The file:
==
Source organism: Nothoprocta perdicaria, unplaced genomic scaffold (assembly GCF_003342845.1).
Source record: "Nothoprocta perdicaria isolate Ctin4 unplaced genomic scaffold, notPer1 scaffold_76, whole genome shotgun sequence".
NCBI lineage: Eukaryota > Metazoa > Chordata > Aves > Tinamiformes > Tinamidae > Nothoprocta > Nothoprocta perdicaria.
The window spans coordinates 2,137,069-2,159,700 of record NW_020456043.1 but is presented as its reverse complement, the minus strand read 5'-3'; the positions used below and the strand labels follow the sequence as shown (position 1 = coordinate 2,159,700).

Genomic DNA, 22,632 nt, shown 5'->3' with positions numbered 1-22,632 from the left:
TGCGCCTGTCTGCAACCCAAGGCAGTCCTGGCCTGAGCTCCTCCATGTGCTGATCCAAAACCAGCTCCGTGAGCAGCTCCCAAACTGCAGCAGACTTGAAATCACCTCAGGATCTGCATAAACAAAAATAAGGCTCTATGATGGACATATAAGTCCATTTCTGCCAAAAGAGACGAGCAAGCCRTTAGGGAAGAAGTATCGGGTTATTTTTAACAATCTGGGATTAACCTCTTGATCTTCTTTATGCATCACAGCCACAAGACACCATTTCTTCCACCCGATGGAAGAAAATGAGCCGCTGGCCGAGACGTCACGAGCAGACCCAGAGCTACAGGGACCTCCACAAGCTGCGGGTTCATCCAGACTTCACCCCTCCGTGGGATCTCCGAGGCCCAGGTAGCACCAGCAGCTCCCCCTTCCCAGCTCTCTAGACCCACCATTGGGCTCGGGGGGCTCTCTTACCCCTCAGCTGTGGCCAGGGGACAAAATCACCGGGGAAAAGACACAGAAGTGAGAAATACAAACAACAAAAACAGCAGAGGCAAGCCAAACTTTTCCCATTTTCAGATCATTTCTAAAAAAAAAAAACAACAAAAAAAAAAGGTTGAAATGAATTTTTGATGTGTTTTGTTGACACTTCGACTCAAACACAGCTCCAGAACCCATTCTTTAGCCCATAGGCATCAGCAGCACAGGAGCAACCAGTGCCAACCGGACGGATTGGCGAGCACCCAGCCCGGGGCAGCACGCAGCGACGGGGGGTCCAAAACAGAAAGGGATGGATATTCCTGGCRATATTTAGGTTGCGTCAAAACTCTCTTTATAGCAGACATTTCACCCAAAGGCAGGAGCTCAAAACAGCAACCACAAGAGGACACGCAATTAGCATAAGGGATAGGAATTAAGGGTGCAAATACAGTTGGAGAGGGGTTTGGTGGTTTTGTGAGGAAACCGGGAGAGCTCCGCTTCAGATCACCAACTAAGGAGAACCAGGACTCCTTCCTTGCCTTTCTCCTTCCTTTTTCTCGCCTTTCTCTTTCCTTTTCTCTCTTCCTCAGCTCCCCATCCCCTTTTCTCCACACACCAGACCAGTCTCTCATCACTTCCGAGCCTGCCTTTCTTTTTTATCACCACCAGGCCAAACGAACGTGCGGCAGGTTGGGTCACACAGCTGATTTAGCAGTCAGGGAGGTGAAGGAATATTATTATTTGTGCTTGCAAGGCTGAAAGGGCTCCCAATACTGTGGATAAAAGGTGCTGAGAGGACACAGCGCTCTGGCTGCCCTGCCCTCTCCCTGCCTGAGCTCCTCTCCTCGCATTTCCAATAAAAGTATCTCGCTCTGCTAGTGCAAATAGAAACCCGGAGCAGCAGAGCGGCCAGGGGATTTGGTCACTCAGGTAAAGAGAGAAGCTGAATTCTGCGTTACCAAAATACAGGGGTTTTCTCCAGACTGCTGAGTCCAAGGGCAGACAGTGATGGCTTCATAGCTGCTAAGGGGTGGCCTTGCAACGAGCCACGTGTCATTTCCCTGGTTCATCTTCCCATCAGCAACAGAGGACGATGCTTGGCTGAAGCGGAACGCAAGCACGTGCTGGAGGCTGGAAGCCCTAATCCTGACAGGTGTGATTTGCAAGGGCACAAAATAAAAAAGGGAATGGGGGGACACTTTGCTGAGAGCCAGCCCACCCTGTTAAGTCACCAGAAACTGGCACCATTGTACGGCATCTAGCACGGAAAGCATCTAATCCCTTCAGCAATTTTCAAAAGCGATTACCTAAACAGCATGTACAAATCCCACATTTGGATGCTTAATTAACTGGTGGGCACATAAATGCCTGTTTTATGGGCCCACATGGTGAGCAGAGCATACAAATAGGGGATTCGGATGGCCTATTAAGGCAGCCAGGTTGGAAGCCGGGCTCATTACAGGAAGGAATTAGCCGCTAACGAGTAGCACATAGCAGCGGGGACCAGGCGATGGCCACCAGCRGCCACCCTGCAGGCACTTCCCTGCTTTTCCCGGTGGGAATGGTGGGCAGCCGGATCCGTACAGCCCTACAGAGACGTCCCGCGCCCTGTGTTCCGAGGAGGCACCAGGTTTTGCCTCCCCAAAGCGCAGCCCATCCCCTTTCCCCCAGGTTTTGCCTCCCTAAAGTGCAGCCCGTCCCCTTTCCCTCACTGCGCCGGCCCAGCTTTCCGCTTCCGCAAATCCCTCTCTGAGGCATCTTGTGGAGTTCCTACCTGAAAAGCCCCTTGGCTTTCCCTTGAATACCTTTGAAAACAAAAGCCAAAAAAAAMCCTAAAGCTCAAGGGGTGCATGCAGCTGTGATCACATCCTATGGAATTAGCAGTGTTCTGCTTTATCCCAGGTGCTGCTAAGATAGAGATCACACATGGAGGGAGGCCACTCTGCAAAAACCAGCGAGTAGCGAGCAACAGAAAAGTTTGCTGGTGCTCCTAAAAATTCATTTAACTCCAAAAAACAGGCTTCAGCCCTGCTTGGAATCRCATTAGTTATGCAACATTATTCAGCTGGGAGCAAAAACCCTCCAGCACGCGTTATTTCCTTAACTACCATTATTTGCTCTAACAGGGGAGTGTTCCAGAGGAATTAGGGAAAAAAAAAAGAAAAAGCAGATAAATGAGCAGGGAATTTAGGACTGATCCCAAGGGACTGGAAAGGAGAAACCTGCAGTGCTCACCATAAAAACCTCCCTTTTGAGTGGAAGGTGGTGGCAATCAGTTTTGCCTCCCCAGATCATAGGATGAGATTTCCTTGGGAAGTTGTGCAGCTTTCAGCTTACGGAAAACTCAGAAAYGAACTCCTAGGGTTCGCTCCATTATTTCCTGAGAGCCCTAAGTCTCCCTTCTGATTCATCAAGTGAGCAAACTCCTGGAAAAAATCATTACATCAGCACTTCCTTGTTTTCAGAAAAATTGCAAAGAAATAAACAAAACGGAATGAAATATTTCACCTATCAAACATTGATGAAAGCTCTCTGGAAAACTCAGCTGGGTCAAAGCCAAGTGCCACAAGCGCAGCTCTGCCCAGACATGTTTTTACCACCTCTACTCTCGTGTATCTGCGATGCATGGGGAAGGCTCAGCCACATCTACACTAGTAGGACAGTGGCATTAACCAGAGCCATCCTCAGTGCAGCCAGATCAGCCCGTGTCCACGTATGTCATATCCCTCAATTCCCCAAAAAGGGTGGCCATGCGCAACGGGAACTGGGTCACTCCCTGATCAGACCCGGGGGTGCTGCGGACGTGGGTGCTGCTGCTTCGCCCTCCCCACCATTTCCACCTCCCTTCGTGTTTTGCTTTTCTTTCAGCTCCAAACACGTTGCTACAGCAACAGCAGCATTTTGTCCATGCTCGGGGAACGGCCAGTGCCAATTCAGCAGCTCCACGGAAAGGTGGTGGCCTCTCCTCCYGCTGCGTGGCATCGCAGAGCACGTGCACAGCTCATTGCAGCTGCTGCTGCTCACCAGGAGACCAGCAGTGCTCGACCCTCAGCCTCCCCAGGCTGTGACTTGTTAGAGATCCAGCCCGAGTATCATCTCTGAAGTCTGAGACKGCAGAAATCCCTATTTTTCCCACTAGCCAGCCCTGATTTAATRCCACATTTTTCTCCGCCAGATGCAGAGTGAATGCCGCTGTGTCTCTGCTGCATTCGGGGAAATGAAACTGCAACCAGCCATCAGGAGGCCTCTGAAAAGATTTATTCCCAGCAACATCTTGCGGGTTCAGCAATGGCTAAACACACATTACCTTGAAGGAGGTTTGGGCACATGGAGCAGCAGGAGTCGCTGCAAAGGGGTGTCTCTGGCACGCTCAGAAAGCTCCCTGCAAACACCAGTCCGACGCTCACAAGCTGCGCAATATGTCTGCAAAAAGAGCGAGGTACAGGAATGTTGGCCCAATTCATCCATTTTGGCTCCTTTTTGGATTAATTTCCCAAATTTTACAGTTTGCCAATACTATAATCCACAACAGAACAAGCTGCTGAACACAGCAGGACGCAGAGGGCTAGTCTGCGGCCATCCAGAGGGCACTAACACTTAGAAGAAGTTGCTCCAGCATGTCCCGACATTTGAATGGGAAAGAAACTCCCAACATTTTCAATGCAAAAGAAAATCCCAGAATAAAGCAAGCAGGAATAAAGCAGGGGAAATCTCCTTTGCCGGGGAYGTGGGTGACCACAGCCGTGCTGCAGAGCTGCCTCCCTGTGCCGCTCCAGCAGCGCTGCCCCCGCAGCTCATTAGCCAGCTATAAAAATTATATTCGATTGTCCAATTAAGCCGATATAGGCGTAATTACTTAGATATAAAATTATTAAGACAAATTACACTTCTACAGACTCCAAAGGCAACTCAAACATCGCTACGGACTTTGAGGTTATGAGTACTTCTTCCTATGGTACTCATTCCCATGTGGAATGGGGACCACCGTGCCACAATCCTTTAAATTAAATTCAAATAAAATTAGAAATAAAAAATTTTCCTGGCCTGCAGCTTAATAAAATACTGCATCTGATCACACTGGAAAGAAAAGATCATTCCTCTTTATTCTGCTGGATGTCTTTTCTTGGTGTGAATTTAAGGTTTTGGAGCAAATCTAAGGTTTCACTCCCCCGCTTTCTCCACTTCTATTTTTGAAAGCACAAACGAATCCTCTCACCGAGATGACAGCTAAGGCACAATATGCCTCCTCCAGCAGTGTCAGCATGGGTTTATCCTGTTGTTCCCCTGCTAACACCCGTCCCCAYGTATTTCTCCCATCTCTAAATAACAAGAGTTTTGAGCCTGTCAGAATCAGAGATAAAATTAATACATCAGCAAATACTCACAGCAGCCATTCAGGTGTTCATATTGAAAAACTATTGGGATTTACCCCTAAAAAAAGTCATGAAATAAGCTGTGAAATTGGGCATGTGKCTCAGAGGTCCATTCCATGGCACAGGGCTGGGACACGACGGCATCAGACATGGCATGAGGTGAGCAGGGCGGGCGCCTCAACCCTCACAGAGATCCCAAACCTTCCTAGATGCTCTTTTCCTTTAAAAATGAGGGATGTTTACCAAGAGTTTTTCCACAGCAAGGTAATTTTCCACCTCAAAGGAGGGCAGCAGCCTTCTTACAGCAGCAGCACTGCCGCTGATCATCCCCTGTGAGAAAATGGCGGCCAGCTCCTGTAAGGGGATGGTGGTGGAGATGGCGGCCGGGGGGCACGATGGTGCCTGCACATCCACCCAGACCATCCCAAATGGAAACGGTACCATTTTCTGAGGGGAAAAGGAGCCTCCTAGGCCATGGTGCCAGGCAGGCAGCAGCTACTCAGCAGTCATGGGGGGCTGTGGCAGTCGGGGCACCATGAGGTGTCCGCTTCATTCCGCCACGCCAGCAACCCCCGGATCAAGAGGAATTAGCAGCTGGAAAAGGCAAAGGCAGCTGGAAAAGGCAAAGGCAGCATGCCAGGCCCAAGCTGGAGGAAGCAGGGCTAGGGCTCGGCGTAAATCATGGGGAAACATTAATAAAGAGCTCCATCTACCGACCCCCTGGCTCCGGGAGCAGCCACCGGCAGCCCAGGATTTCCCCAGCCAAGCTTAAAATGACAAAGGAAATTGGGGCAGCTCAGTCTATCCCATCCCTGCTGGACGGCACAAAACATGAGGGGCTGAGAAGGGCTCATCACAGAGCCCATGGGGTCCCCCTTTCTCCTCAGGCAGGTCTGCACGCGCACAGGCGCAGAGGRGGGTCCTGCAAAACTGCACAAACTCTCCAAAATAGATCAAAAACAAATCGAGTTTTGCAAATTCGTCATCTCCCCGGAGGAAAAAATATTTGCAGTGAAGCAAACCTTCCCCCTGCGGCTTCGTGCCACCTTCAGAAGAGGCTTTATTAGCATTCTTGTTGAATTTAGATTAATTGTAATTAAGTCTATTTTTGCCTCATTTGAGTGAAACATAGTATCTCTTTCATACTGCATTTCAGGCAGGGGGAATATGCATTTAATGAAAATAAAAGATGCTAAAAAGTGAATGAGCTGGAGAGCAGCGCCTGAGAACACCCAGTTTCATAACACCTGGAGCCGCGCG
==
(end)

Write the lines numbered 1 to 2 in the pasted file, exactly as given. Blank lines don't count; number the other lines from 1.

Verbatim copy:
Source organism: Nothoprocta perdicaria, unplaced genomic scaffold (assembly GCF_003342845.1).
Source record: "Nothoprocta perdicaria isolate Ctin4 unplaced genomic scaffold, notPer1 scaffold_76, whole genome shotgun sequence".